This Week in Craft Beer 

You have the right to drink your beer however you'd like, but here are some tips that might improve the experience

I fought to subdue a cringe

as the customer waived off my attempt to pour his 22oz bottle of one of my favorite imperial stouts into a glass.

"Do I have to use a glass?" he asked, waving his credit card.

An imperial stout worthy of a slow and calculated pour into the finest glassware, Epic Brewing's Big Bad Baptist is not intended tasted from the bottle, but who was I to dispute the customer's request? Doing so would likely only escalate the perception of pretension that plagues the craft beer industry. Yet, with the cost of many beer bottles approaching that of moderately good wine, it seemed wasteful to treat this $12 bottle like a typical twelve-pack beer. You certainly wouldn't drink a Bordeaux from the bottle, and I felt only a spacious, stemmed glass would give it the room it truly needed to spread its wings and show off all its colors.

The following is how I and thousands of craft beer professionals before me treat our beers to ensure we experience every nuance and subtlety of their identities. From adjunct lagers to Belgian sours, every beer will open up with these techniques. How the extra dimensions you encounter affect your experience is another matter entirely.

Ditch the Bottle

In the world of craft beer, bottles aren't drinking vessels; they're just a convenient way of packaging servings of beer. Their tapered necks and small mouths confine the aromas and CO2 contained in the beer and their thick, tinted glass removes visual analysis from the equation entirely. Opt for a large crystal glass when possible (a red wine glass will suffice), preferably a stemmed snifter or tulip with enough room for foam. It should be spotless and free of dust or dry detergent.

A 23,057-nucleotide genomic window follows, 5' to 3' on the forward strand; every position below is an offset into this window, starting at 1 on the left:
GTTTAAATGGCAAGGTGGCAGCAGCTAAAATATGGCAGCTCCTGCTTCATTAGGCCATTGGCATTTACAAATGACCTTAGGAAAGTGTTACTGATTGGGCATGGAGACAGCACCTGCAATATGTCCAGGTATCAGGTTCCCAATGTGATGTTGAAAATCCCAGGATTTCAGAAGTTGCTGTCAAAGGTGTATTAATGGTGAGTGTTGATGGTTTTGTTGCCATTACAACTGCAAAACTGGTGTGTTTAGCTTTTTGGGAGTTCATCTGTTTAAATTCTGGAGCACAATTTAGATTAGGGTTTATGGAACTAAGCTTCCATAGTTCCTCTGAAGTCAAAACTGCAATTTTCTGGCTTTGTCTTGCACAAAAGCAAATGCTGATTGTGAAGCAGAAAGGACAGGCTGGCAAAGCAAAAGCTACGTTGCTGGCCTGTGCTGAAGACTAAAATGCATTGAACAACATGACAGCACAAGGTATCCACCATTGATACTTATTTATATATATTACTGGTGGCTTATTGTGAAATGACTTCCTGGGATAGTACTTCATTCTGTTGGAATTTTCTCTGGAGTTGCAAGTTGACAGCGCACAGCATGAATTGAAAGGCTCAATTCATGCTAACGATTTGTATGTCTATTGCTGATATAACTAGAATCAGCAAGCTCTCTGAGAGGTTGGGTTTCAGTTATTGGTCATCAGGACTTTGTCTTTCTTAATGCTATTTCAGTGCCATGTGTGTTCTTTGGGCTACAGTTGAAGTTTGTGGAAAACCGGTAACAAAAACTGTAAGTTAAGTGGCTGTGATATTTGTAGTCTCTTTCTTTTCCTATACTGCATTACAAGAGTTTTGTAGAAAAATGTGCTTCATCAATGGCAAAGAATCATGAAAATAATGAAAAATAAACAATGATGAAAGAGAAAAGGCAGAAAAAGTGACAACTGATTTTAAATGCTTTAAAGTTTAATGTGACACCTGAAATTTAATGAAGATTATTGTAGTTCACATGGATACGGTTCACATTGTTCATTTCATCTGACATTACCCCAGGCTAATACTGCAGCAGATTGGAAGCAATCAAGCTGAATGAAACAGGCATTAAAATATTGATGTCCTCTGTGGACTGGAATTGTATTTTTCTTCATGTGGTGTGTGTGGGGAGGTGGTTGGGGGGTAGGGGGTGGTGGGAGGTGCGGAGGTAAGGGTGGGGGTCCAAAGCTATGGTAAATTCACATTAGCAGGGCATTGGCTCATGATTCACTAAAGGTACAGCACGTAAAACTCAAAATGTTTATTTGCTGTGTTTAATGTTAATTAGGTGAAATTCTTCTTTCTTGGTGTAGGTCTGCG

Master the Pour

Nailing the proper beer pour is essential to enjoying everything a craft beer has to offer. To execute this critical beer-drinking feat, tilt your glass to a forty-five degree angle and begin pouring, targeting the middle of the sloped glass. As you reach the halfway point, begin straightening the glass and pouring into the center, perhaps quickening the pour or creating more distance between the bottle/can and the beer. The resulting head will give your senses something to latch on to as you move into the tasting phase, not to mention release all of that gut-filling CO2 dissolved in the beer!

Use Your Senses

Enjoying beer can be a full-spectrum sensory experience. From color and aroma to taste and mouthfeel, a beer's qualities can be isolated and scrutinized independently or collectively in a range of environments. Whether you're at a bar, festival or at home, good tasting practices can include examining the beer's color, rapid or "drive-by" sniffing, swirling the beer to release an extra burst of aroma, and even the seemingly-pretentious wine slurp. Hearing can even play a role when sampling particularly effervescent brews!

Take Some Notes

As you progress with your craft beer tasting adventures, you may find it difficult to remember which beers you liked most or what set them apart, creating a need for documentation. This can be anything from jotting tasting notes on coasters and napkins to using apps like Untappd and filling out tasting graphs. The medium matters less than the process of identifying and giving names to the smells and flavors you encounter, which will make the beer and others like it easier to describe in the future.

One of the beauties of craft beer is that even constrained to what I consider a poor tasting environment, it never loses its ability to make people happy. Though I maintain that my customer would have enjoyed his beer more had he heeded my serving advice, I have no doubts that it satisfied whatever itch he was trying to scratch when he choose it from the hundreds of other he could have had that night.

More by Christian Cortes


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